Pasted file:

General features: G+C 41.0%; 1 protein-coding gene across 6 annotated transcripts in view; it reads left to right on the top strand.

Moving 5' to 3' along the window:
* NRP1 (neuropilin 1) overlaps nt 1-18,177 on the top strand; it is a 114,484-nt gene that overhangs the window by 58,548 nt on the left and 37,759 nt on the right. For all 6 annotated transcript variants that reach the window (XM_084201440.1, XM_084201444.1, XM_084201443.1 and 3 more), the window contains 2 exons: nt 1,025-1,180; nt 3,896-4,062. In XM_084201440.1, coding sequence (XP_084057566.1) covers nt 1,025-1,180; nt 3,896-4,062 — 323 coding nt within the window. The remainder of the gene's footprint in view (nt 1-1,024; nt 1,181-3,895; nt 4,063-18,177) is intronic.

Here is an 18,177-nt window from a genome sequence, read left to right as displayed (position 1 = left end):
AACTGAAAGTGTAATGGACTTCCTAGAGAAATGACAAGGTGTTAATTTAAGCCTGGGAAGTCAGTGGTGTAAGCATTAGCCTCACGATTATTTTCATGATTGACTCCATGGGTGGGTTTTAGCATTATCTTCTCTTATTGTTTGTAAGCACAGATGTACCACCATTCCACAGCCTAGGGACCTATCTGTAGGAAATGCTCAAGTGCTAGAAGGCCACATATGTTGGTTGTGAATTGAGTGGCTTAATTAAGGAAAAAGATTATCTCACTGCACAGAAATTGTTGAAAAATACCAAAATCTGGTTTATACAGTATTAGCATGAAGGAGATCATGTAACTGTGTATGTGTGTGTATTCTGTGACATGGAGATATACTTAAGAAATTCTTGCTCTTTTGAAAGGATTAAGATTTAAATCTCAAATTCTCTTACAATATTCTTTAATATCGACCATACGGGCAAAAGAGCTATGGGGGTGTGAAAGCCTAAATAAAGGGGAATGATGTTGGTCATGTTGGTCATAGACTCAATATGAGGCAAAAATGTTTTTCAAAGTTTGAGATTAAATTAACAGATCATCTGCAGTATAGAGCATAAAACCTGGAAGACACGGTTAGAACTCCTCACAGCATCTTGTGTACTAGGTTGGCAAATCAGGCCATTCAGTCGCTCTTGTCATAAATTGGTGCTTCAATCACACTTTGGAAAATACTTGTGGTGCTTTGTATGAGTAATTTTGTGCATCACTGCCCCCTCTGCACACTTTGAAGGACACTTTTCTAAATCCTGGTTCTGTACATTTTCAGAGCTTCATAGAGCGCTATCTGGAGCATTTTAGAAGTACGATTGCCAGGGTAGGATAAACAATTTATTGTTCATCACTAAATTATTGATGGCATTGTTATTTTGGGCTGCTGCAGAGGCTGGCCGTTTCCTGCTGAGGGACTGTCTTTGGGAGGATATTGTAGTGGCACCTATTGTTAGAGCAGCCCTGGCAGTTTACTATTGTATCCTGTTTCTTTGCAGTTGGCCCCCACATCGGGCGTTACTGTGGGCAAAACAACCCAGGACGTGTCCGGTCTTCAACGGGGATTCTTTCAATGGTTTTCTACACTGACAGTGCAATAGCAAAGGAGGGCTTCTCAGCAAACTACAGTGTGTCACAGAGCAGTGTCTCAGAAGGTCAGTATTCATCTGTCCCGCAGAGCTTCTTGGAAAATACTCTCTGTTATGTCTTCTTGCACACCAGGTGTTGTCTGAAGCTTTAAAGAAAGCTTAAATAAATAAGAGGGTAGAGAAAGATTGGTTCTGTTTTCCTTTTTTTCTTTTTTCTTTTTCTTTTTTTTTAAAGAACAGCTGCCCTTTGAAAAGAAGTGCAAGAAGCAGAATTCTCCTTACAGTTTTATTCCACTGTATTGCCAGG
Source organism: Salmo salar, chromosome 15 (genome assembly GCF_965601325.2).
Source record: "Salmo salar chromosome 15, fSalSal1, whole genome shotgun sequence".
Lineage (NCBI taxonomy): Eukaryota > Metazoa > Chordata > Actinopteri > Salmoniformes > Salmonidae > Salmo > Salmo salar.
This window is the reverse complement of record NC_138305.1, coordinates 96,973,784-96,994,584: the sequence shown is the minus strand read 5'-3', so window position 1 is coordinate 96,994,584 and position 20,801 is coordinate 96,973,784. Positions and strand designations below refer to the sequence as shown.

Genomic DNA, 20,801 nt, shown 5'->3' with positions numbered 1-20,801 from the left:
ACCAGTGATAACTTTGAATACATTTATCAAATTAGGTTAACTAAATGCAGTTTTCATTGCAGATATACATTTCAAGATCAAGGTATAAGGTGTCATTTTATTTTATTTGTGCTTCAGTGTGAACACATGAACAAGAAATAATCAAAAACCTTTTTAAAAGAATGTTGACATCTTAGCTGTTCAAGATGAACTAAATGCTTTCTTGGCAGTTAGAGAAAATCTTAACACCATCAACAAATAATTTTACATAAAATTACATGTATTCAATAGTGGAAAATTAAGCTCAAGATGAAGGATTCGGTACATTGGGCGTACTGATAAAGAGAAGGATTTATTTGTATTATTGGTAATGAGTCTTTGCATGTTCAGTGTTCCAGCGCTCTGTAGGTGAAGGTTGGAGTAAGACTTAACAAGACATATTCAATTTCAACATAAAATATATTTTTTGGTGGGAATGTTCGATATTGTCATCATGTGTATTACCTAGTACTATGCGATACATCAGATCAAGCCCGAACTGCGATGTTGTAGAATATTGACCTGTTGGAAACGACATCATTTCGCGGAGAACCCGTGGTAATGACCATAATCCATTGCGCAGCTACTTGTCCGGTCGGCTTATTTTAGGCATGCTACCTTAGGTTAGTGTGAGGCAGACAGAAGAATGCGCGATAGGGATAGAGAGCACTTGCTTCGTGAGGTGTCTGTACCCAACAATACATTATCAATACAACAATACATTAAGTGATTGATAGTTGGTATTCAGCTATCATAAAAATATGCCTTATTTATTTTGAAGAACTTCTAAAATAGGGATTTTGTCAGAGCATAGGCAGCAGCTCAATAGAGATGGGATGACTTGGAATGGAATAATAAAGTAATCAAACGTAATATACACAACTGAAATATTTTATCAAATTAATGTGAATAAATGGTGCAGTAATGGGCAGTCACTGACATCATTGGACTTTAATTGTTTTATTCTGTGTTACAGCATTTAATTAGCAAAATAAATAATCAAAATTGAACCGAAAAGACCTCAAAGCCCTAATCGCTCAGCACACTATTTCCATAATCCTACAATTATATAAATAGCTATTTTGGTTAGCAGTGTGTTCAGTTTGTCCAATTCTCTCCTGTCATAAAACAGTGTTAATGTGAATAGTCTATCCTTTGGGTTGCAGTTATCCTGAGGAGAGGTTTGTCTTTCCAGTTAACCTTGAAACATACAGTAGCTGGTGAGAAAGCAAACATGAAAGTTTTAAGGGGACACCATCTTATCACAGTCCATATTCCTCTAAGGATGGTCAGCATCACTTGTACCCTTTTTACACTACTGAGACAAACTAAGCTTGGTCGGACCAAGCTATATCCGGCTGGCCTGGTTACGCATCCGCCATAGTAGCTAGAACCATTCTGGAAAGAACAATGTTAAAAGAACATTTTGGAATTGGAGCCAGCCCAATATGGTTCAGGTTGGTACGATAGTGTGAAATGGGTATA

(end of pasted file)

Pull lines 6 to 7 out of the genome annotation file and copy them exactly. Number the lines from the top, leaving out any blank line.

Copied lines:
Source organism: Salmo salar, chromosome 15 (genome assembly GCF_965601325.2).
Source record: "Salmo salar chromosome 15, fSalSal1, whole genome shotgun sequence".